How to Prune Apple and Pear Trees
Video by Michaela Parker
Although we still have some cold weather in store, now is the time to start thinking about pruning. Late winter and early spring are the times to prune fruit trees, including apple and pear trees. You can use the same pruning techniques for apple and pear trees. Be sure to check our Extension publication, “Fruit and Nut Review – Peaches, Nectarines, and Plums,” for the correct techniques for other fruit trees, including peaches, plums, and nectarines.
The best approach to pruning all fruit trees is to begin right away once you plant the tree. But you can still get an ideal shape and good tree performance if your trees have not been pruned regularly. Extension horticulturist Jeff Wilson shows you how to prune a two-year-old and a five-year-old apple tree that did not get regular pruning. You can follow the same instructions for pear trees.
Whether you begin the pruning process when you plant the tree or not, the goal for apple trees is to create a tree with a central leader (main trunk) and several spirals of side branches, called scaffold branches. Think of the shape of a traditional Christmas tree – one large trunk with branches all the way around, gradually becoming shorter and less vigorous toward the top. This is what you want.
This shape allows the entire tree to get enough sunlight for fruit production and enough airflow to reduce the chances of disease and pest problems. You will spend the first three to four years establishing the correct tree shape.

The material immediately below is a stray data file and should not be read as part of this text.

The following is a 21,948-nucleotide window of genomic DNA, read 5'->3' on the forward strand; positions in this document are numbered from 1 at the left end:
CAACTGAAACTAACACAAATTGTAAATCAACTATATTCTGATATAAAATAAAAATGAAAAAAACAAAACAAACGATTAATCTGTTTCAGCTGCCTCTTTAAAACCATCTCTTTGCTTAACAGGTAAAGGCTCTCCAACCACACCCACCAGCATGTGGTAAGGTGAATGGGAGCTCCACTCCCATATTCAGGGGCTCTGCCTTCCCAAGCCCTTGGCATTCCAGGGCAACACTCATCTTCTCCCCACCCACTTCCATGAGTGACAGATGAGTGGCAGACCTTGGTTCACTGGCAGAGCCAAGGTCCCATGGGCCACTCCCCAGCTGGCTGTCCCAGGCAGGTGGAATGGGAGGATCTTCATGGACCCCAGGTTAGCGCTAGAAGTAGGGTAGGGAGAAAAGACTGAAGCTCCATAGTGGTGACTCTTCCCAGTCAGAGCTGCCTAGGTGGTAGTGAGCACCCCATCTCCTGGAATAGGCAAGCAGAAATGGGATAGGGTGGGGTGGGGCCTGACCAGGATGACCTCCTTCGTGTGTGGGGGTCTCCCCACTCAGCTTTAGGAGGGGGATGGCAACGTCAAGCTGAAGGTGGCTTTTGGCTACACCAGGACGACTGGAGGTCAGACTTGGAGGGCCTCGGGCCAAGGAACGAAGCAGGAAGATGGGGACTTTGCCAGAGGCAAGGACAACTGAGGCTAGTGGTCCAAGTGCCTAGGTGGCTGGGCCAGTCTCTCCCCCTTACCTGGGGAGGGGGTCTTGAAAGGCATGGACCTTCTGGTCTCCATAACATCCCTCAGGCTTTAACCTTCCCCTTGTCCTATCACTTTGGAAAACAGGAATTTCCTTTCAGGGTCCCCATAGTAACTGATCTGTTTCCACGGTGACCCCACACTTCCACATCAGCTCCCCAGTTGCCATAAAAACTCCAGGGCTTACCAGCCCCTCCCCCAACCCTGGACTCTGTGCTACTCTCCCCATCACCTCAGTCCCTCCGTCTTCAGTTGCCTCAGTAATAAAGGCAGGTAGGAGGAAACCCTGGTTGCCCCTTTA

When pruning a two-year-old tree, you are still in the process of creating the main trunk (leader) and the first few sets of scaffold branches. Keeping the scaffolds shorter than the leader is important to establish a dominant leader.
The lower scaffold branches should always be the dominant branches, which are the largest and strongest on the tree. Scaffold branches near the top will grow more quickly than the lower branches, so it is important to keep them pruned from the time you plant the tree through the third to fifth year so that the tree produces more and better fruit. Branches growing at a 50-degree to 60-degree angle from the trunk are stronger and can support more and better fruit. You can train your trees to grow this way.
Once you’ve established the proper shape and branch structure of the tree, which will be around the third to the fifth year, you will prune to maintain a balance between enough shade and light for the lower, more vigorous scaffold branches. This ensures you maintain enough healthy, fruiting wood for fruit to grow.
At all stages of the tree’s growth, you want to remove any dead, diseased, broken or crossed limbs.
For a diagram of what branches to remove on a mature tree and more detailed pruning instructions for apple and pear trees, refer to Extension information sheet 1433, “Fruit and Nut Review – Apples and Pears.”
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